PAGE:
Rahsaan Yearwood said he turned to his daughter the other day with a question.
Sure, the results already were there in black and white. Greater Bristol Invitational, girls 100 meters: 1. Terry Miller, Bulkeley, 12.22; 2. Andraya Yearwood, Cromwell, 12.5. Middletown Invitational: 1. Miller, 11.87; 2. Yearwood, 12.44.
Yet as a father of a transgender athlete — one who endured and, yes, excelled under national scrutiny last year in the least black-and-white issue in sports — Rahsaan wanted to know what his daughter thought beyond the results.
“Andraya said, ‘Dad, I’m just happy that she can be who she can be.’ ”
A year after Yearwood won the Connecticut Class M 100-meter and 200-meter titles, took third in the State Open and second in New England Championships in the 100, we find ourselves in a discussion we did not figure to revisit this soon. Yet if we value the lives of our children and the fairness of competition, it is a discussion we must continue.
Entering the weekend, Terry Miller, a sophomore at Bulkeley High in Hartford, had turned in times of 11.87 seconds in the 100, 24.17 in the 200 and 56.63 in the 400.
Miller won all three events with those times at Middletown on May 4. Miller’s 200 ranks as the best in Connecticut. The 100 and 400 times would rank as second best, although Miller beat Erin McGill of Glastonbury, who has the best time posted on the CIAC site, by almost 1.7 seconds in the 400 at Middletown. Miller and Yearwood beat Windsor’s Tia Marie Brown (who has a 11.8 posted on the CIAC site) in the 100 at Middletown.
Figuring that Miller’s performances improve as the weather warms and the season progresses, state records could fall. Miller’s times have become a subject of discussion in the track community. Unlike last year when Yearwood’s family decided to step forward in April with their daughter’s story in The Hartford Courant, Miller’s personal journey is yet untold.
Bulkeley athletic director Diane Callis directed me to Pedro Zayas, director of communications and marketing for Hartford Public Schools. He explained that Miller’s family did not sign off for an approval to allow the school district to discuss Miller. Bulkeley girls coach Kaitlin Sullivan said Miller is declining any interviews at this time.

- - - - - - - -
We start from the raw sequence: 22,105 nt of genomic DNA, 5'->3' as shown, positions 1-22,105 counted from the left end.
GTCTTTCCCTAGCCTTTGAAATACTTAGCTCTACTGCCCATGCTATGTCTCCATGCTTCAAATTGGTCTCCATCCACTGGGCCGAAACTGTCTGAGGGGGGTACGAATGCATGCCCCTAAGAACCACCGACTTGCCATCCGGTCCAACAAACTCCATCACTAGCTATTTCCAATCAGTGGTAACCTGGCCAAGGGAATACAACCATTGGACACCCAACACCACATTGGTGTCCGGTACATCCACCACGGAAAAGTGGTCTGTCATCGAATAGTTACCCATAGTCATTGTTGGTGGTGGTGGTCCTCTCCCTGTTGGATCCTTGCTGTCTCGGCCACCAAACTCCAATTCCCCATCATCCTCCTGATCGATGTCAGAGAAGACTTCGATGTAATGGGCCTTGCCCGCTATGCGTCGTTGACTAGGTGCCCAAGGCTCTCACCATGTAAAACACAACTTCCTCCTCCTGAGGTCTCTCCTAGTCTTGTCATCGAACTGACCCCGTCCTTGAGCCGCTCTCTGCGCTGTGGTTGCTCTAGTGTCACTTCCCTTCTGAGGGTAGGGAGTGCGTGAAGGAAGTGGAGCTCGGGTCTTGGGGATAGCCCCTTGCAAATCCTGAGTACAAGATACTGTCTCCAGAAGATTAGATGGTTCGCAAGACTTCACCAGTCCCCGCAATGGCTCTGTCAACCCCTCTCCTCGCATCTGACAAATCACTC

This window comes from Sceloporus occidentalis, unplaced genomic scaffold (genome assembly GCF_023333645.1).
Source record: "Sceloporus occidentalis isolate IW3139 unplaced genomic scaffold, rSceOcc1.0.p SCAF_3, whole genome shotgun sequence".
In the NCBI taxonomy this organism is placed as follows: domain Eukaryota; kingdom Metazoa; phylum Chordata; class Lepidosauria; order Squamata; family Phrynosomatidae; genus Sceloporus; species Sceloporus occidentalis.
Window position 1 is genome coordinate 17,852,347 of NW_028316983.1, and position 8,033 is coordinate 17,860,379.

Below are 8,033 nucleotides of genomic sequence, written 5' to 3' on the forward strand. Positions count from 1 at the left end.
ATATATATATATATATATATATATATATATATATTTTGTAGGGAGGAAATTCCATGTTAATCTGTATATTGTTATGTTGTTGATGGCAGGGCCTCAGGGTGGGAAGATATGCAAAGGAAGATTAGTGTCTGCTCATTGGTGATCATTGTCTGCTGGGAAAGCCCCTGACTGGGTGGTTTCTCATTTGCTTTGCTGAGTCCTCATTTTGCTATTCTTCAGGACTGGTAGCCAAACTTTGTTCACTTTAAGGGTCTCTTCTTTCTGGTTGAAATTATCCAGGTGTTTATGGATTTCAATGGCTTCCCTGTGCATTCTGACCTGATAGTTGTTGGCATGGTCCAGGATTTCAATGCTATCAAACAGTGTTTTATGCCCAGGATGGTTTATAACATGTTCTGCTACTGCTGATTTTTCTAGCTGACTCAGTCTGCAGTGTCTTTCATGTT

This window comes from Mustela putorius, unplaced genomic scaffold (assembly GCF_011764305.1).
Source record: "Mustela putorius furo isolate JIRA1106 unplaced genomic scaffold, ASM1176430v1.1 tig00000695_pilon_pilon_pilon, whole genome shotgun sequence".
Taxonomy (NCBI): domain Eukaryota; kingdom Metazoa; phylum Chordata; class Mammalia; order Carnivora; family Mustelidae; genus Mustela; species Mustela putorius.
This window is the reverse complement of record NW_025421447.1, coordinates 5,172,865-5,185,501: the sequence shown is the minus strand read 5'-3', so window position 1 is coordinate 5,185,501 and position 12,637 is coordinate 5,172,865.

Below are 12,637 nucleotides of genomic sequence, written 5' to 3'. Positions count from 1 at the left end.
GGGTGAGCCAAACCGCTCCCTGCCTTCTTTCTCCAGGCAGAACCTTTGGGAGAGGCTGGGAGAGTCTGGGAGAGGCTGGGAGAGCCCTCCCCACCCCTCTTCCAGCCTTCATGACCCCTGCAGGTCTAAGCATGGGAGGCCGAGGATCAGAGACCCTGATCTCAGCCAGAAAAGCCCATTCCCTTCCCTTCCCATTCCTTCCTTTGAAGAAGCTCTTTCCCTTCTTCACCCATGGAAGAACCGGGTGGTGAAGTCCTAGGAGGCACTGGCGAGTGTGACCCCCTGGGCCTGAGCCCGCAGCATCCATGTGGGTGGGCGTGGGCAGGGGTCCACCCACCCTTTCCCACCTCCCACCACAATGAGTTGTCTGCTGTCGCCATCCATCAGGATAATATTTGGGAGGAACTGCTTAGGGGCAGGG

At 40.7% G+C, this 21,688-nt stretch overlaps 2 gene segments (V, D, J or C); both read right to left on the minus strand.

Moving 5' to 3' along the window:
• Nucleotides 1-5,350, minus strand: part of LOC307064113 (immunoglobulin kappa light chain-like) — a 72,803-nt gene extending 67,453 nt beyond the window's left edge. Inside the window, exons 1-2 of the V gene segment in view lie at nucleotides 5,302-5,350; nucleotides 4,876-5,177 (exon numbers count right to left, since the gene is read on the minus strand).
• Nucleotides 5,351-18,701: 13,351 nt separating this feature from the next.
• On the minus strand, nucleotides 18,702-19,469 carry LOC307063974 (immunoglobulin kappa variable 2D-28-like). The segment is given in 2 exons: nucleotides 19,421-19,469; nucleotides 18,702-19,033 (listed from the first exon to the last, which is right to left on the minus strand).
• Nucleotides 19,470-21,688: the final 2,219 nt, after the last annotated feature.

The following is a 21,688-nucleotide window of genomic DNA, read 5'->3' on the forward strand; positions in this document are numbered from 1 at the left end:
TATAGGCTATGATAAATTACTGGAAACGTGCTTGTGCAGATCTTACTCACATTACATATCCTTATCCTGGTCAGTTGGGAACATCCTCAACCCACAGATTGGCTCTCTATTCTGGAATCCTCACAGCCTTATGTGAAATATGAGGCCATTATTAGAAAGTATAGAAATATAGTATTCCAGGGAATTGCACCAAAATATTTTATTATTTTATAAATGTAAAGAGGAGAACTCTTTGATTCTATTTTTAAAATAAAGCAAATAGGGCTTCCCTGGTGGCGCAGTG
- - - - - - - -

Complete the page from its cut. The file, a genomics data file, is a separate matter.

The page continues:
This is what we know: Miller ran with the Bulkeley boys team as late as the winter indoor season and now excels with the girls team.
The CIAC rules, which point to applicable state and federal laws, are unambiguous. If a student identifies as a girl and the student’s school district identifies her as a girl, the student can compete as a girl. Last year, Gov. Malloy even signed an executive order to guarantee the rights of transgender students receiving an education remain uninterrupted.
Let me be clear. I support high school transgender athletes’ right to compete where they want and would not want to live in a place where they wouldn’t honor that right.
The facts are that states are all over the map with high school rules, and even at the international level there is furious debate.
Connecticut and other states require no hormone therapy or surgery. Some states have no set policy. Others demand surgery or a hormone wait period or even participation based on sexual identification on a birth certificate. Frankly, the rigid birth certificate standard strikes me as so morally unfair that it makes me sick.
“People look at this as a sports story, but for me as a parent, it’s not about sports,” said Rahsaan Yearwood, a teacher at Elm City College Prep in New Haven and a former college athlete. “It’s about presenting (an) opportunity for your child to be the best person they can be in whatever context that is, as long as it’s safe and happy.
“Parents understand that better than people who think I have a vested interest in my daughter winning first place in Class M in track and field in Connecticut, which nobody gives a (heck) about anyway.”